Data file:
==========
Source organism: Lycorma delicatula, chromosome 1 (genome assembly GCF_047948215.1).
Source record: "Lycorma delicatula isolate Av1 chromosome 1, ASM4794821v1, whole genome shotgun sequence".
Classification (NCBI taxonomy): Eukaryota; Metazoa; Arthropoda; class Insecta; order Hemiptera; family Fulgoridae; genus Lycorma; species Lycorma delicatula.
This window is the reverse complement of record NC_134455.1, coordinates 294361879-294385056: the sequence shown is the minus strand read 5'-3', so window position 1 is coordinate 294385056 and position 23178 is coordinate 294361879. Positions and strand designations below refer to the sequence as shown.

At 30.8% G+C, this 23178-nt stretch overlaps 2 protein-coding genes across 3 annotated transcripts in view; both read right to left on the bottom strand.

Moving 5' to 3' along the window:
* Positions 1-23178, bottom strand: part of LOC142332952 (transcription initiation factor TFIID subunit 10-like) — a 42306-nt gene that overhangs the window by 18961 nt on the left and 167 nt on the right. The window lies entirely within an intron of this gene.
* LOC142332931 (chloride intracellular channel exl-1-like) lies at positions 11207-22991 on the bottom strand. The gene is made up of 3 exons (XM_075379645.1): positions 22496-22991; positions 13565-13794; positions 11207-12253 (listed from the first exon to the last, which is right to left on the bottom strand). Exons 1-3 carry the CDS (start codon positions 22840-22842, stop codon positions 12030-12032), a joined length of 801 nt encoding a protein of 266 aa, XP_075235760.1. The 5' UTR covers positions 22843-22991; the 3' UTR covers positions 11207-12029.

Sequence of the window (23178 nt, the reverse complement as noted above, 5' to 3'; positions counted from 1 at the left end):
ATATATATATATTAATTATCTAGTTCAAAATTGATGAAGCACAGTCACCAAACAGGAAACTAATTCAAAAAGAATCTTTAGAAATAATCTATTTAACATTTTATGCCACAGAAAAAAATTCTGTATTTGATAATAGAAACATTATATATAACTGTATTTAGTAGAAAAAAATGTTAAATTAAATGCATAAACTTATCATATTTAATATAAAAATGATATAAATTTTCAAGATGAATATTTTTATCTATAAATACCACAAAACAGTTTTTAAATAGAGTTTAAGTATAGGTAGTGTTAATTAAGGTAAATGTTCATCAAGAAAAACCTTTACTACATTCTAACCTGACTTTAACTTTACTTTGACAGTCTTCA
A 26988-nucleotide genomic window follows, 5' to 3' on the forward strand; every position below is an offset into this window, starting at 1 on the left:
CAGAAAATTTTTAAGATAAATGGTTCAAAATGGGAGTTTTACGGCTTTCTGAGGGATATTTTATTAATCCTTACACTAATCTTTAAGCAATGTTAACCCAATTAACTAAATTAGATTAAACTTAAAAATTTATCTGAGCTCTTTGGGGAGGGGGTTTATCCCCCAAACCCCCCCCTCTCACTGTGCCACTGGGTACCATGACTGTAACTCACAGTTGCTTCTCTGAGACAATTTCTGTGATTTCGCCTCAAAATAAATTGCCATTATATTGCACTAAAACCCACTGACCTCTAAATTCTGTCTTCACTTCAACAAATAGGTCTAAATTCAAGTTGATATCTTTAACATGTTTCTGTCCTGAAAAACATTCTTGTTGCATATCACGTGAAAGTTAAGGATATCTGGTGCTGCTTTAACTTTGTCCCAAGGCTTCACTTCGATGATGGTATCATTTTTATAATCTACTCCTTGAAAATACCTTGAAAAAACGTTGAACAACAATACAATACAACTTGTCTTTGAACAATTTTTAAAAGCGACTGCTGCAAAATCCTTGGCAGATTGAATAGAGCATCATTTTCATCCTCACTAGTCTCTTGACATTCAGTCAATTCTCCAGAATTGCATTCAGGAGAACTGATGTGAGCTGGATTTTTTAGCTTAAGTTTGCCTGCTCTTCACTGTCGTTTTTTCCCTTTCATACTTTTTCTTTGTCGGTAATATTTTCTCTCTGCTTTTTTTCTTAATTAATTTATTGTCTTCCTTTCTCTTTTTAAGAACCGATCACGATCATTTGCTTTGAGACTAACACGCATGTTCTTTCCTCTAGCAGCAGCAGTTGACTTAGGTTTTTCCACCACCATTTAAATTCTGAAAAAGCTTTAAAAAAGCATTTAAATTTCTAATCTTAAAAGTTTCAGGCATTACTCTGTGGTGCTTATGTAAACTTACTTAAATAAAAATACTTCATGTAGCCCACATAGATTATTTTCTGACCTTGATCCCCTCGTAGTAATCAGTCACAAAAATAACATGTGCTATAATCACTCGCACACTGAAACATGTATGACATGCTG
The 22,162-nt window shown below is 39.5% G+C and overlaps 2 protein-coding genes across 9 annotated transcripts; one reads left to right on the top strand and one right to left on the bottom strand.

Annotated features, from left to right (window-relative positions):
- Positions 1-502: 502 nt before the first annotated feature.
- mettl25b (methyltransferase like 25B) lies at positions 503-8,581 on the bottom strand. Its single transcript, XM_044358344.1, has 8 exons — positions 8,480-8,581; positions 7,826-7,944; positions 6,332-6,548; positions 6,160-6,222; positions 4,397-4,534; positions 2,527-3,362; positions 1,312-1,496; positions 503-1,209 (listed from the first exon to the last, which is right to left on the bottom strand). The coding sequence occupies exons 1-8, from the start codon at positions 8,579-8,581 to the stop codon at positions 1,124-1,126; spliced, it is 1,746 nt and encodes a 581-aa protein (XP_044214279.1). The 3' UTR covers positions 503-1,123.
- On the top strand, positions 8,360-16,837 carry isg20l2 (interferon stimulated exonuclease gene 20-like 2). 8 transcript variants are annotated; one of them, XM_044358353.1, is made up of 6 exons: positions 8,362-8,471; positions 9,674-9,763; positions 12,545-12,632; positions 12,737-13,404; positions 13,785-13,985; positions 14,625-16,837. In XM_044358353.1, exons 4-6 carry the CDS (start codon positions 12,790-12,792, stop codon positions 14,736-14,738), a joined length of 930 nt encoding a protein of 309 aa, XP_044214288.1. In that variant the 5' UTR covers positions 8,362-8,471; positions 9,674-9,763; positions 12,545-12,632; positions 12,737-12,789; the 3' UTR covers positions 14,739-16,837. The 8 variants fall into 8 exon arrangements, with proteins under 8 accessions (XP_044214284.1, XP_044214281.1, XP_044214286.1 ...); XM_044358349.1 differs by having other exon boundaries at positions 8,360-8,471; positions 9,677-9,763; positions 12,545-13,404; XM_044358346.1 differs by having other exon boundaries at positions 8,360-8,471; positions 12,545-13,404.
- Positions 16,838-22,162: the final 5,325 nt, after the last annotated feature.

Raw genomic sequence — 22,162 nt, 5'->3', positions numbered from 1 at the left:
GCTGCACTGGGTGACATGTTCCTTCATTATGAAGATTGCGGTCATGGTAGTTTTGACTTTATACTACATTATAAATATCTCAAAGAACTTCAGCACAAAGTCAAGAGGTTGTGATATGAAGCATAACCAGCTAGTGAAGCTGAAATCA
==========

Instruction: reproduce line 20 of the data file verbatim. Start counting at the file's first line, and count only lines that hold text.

GCTGCACTGGGTGACATGTTCCTTCATTATGAAGATTGCGGTCATGGTAGTTTTGACTTTATACTACATTATAAATATCTCAAAGAACTTCAGCACAAAGTCAAGAGGTTGTGATATGAAGCATAACCAGCTAGTGAAGCTGAAATCA